Dr. W. M. Semasinghe
Department of Economics
University of Kelaniya

Dr. W. M. Semasinghe, Senior Lecturer in Economics, University of Kelaniya, obtained his PhD from the University of Kelaniya in August 2009, under a partial financial support of the NCAS. His study was mainly supported by Sida/SAREC Research Collaboration Project between University of Kelaniya and University Goteborg, Sweden. The title of the thesis is “Public Welfare Policies and Rural Poverty in Sri Lanka: with reference to Hambantota District”. The study was supervised jointly by Professor N. K. Dangalla, Department of Geography, University of Kelaniya and Professor Dick Durevall, Department of Economics, School of Business, Economics and Law, Goteborg University, Sweden. 
In this study he attempted mainly to examine the effects of public welfare policies on the improvement of well-being and on reducing poverty of the rural households in Sri Lanka. He used the fundamentals of Sen’s Capability Framework in assessing multidimensional poverty among the rural households. Logistic Regression Analysis was employed to assess the effects of public welfare policies. Based on the findings, he concluded that public food policy has reasonably contributed to avoid hunger and food insecurity among the rural households. Further, he has concluded that having a healthy life and access to improved sanitation are the most deprived capabilities. Hence, public policies related to these spheres can play a crucial role in improving well-being of and reducing multidimensional poverty among rural households.

Research Abstract of PhD


In Sri Lanka, as one of the first developing nations that understood multidimensional nature of well-being and poverty, public welfare policies are playing a vital role in improving the well-being and reducing poverty incidence for over six decades since independence.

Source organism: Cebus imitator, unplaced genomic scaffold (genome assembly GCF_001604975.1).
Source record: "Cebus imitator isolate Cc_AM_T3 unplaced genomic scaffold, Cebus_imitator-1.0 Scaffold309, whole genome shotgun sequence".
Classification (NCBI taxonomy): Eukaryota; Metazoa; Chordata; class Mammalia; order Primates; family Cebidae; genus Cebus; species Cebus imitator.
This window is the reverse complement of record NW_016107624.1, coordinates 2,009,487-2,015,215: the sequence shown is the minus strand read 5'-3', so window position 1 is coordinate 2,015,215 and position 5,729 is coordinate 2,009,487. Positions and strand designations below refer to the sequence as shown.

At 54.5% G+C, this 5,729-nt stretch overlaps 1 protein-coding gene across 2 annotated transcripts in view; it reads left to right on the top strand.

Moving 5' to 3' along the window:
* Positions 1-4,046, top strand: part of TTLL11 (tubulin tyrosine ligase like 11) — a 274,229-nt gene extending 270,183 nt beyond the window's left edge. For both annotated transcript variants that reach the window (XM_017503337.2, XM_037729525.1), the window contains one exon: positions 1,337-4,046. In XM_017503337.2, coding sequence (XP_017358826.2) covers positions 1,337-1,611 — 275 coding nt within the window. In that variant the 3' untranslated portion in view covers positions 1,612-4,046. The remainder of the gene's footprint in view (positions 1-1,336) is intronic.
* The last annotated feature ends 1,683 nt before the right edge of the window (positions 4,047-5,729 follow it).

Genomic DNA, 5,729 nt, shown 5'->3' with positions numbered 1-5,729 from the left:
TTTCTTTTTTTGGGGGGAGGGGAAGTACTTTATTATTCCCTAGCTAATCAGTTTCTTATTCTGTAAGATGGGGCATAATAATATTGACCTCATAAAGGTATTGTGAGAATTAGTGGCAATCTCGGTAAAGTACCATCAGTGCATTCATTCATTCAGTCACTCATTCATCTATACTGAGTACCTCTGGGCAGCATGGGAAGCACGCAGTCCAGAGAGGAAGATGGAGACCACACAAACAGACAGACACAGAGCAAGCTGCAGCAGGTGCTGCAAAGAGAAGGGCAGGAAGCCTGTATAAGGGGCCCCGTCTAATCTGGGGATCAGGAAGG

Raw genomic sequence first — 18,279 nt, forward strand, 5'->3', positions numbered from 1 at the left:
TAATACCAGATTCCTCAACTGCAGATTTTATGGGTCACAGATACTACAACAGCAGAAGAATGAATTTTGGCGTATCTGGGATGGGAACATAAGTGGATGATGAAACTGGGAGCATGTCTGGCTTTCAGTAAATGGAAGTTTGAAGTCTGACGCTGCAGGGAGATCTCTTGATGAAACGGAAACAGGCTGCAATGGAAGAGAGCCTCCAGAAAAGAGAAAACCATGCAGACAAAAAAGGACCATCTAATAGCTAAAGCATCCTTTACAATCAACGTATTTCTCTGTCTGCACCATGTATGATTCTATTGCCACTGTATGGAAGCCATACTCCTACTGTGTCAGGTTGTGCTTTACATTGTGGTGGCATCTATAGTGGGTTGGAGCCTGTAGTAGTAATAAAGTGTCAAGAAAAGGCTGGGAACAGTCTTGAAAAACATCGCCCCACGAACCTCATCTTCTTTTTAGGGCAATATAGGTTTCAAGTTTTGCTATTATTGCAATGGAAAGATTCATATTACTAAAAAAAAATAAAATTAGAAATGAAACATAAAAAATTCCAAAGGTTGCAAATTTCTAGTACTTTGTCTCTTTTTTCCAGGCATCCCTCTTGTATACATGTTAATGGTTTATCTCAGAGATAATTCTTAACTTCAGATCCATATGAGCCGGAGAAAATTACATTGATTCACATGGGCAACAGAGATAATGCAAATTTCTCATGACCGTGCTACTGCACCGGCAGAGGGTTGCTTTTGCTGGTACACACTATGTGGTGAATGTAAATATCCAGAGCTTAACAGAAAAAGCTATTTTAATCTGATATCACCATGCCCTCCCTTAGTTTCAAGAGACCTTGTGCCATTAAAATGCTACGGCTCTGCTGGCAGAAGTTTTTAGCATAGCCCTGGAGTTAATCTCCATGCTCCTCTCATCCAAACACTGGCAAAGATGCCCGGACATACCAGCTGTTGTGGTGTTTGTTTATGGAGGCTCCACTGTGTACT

Indeed, Sri Lanka has long standing reputation on the improvement of the social aspects of development as a result of the massive public investments on the sphere. Meanwhile, targeted poverty alleviation programs, which focused on enhancement of income earning abilities and skills of the poor, have made substantial contribution to ease the income aspect of poverty. Sri Lanka’s success story in human development has discussed widely in development literature. However, as empirical evidences shows, considerable number of rural households has not reached to the required achievement levels of most of the essential dimensions, which need to get out from the ill-being. Even though, multidimensional nature of poverty has been well understood even before the independence, the efforts, made to identify this nature of poverty and to design the poverty reduction strategies taking into consideration its multidimensionality, are extremely little.

The main objective of this study is (a) to examine the effects of public welfare policies on the improvement of well-being of the rural households in Sri Lanka. In addition to that the study intends (b. 1) to identify the core dimensions or basic capabilities of multidimensional poverty of rural households, (b.2) to assess the existing level of multidimensional poverty among rural households by adopting an appropriate evaluative framework and (b.3) to identify the most effective public welfare policies in reducing multidimensional poverty of rural households. Retaining the notion of multidimensionality of poverty, this study is based principally on fundamentals of the Sen’s Capability Approach (CA).

The identification of basic capabilities essential for a good life is based on the framework developed mainly by Qizilbash (2002; 2003), which inspired from Kit Fine’s (1975) ‘supervaluationist’ account of vagueness and the writings of Max Black (1937). The identification and aggregation of multidimensional poverty is based on the ‘counting approach’ suggested by Alkire and Foster (2007; 2008). Logit model is developed to assess the effects of public welfare policies on the improvement of well-being of the rural households.

The analysis found food, education, health, housing, drinking water and sanitation as basic capabilities essential for well-being of rural households in Sri Lanka. Even though, they have eliminated significantly the hunger and food insecurity, over two third of the rural households are deprived of at least 1 out of the above 6 capabilities. The highest deprived capability is health. Because of this health policies are the most effective public policy in reducing multidimensional poverty among rural households. Overall, the study concluded that long standing public welfare policies have not capable providing adequate opportunities for the rural households.

Other Profiles of PhDs on NCAS Grants